Army-Navy Game

LinkArmy - Navy Game

Army - Navy Game

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The Army-Navy game is the most traditional and enduring rivalry in college football.

106th Playing of the Army v. Navy Football Game, Philadelphia, Penn.

The Army Black Knights and Navy Midshipmen first met on the football field in 1890, with the Middie’s travelling to West Point and winning, 24-0. Army would even the score the following year in Annapolis and the two service academies have played annually since 1899, with the exception of 1909, 1917, 1918 and 1929. The game has been played in several cities throughout its history—including the national dedication of Soldier Field in Chicago in 1926—but has most frequently been played in Philadelphia, roughly equidistant from the two academies. The game is played on the second Saturday of December, is the last regular-season game in Division I-A football and is the third and final game of the season’s Commander-in-Chief’s Trophy, which is awarded to each season’s winner of the triangular series between the U.S. Military Academy, U.S. Naval Academy and U.S. Air Force Academy. In addition, the winner of the game is awarded the Thompson Cup, named after its donor, Robert M. Thompson, a former Naval officer and President of the American Olympic Association. Though the game has been played 115 times, only six of those games have ever been held on the campus of either academy, as neither team has a stadium with enough seating to accommodate the large crowds, media and dignitaries that attend each year.

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For much of the first half of the 20th century, both Army and Navy were regularly national powers, and the game occasionally had national championship implications, including 1944 and 1945, when both teams came into the contest undefeated. Joseph Reeves wore the first football helmet while playing for Navy in the 1893 game and instant replay made its debut at the 1963 Army-Navy game. The 1983 contest was played in the Rose Bowl, the only site west of the Mississippi River to host the Army-Navy game. The game has aired nationally on radio since 1920 and has been nationally televised since 1945. CBS has aired the game every year since 1984 except for a five-year period when ABC had broadcast rights [1991-1995]. Last year’s game was held at M&T Bank Stadium in Baltimore and was won by Navy, 17-10, and helped the Midshipmen extend their winning streak to 13, the longest in the history of this storied rivalry.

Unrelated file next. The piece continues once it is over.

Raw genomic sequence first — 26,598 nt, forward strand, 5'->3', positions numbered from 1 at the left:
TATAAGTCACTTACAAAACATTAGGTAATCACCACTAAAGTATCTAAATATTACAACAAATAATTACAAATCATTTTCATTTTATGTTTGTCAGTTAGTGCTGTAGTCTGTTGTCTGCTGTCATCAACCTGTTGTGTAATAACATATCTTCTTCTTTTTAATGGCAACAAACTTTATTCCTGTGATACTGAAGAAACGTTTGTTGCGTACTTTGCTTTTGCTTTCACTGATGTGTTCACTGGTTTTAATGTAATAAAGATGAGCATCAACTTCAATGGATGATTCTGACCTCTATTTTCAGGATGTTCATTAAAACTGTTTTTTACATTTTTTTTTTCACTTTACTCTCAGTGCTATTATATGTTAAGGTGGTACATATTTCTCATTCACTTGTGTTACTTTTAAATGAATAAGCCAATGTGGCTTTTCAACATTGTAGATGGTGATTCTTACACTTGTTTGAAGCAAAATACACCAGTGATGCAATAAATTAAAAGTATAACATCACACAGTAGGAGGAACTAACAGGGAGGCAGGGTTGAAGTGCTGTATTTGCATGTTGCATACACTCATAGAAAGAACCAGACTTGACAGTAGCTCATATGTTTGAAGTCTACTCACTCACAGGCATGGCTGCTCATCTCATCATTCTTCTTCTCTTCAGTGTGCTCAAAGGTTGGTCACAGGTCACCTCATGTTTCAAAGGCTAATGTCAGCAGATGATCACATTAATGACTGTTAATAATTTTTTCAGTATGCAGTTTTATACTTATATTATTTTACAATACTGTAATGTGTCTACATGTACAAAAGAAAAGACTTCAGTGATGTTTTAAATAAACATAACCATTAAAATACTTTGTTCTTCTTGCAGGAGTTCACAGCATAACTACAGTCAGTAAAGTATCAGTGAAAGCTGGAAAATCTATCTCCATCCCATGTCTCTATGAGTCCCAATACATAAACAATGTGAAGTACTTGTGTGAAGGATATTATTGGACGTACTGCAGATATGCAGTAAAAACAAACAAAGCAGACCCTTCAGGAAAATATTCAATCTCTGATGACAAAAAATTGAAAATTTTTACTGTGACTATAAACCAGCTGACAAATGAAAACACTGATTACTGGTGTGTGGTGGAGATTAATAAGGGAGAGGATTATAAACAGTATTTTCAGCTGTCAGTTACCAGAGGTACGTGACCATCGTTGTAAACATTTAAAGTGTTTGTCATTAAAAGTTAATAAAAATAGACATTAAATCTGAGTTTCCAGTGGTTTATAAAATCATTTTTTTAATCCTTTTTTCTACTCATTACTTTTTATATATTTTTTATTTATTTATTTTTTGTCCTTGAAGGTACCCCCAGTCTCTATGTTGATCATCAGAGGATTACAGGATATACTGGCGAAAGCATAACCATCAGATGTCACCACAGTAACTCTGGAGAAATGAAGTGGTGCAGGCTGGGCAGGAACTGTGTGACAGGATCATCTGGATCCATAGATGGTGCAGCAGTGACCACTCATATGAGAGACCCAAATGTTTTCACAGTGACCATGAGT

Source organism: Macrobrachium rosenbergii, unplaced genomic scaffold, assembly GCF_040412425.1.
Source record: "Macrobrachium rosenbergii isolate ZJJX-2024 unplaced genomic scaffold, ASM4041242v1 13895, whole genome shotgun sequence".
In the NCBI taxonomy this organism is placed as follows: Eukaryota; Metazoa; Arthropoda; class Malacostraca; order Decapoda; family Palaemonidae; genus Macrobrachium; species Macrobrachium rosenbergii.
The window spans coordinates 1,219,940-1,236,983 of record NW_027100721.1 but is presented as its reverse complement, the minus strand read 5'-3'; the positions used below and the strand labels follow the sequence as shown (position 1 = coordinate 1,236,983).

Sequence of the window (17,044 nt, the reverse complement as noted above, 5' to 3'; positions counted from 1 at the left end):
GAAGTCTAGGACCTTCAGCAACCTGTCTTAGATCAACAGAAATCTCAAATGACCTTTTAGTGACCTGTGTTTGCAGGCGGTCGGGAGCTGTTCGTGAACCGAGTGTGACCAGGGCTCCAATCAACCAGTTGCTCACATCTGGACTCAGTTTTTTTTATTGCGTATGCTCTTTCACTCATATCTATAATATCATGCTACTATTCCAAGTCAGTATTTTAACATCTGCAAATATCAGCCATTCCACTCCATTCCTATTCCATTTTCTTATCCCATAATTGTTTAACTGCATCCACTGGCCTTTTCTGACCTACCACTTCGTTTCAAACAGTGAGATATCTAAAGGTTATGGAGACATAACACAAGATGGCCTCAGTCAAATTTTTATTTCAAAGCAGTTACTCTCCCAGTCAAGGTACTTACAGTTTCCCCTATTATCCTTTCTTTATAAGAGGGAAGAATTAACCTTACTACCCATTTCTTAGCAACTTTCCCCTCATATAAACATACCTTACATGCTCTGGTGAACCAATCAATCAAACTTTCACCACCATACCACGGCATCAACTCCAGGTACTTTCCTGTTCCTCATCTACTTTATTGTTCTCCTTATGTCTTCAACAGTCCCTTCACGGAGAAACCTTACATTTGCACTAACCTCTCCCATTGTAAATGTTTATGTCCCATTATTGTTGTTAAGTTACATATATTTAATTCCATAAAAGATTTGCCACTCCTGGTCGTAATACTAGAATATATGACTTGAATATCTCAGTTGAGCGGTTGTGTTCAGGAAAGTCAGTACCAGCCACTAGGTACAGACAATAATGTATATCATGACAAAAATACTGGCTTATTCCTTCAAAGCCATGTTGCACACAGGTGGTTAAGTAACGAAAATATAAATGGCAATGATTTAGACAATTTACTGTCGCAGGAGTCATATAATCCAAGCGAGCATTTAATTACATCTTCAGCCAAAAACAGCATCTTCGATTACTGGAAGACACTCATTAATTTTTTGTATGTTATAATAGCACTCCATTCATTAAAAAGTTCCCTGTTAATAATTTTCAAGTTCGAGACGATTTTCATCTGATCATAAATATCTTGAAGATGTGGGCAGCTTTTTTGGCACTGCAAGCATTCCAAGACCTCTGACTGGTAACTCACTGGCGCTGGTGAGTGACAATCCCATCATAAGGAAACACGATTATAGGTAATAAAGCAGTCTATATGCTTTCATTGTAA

Army Navy 1938

Theodore Roosevelt was the first president to attend the game in 1901. He was also the first to start the tradition of the president or Secretary of Defense to cross the field at halftime to make sure the leader sat on both sides during the course of the game. Dwight D. Eisenhower was the only U.S. president to play in the game, which he did in 1912. Army has produced three Heisman Trophy winners; Doc Blanchard [1945], Glenn Davis [1946] and Pete Dawkins [1958]. Two Midshipmen have won the Heisman; Joe Bellino [1960] and Roger Staubach [1963]. The Black Knights won national championships in 1944, 1945 and 1946. Navy’s sole title came in 1926.

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The game is especially emotional for the seniors—called “first classman”—by both academies, since it is typically the last football game they will ever play [both Army and Navy went to bowl games in 1996 and 2010]. Festivities begin with the “march-on,”- with the Corps of Cadets and Brigade of Midshipmen entering the stadium in full uniform, lined in tight rows and columns while taking the field. During their junior year, select Middies and Cadets spend a semester “in enemy territory” attending the opposition’s institution. The intent is for these officers to get a view of life and training from their brothers-in-arms. A long-standing tradition of the Army-Navy football game is to conduct a formal “prisoner exchange” prior to the game, allowing students the opportunity to enjoy the game with their comrades. Following the game, a tradition called “honoring the fallen” takes place. Both team’s alma maters are played and sung. The winning team stands alongside the losing team and faces the losing academy students, then the losing team accompanies the winning team, facing their students. This show of mutual respect and solidarity has brought about the phrase, “Sing Last”, as that honor goes only to the winning side. It is the greatest display of sportsmanship in college athletics.

041204-N-9693M-006 Philadelphia, Pa. (Dec. 4, 2004) – Midshipm

Army and Navy meet at Lincoln Financial Field in Philadelphia tomorrow at 3:00 pm ET. It will mark the 86th time that the “City of Brotherly Love” as hosted the game. Navy leads the series 59-49-7.

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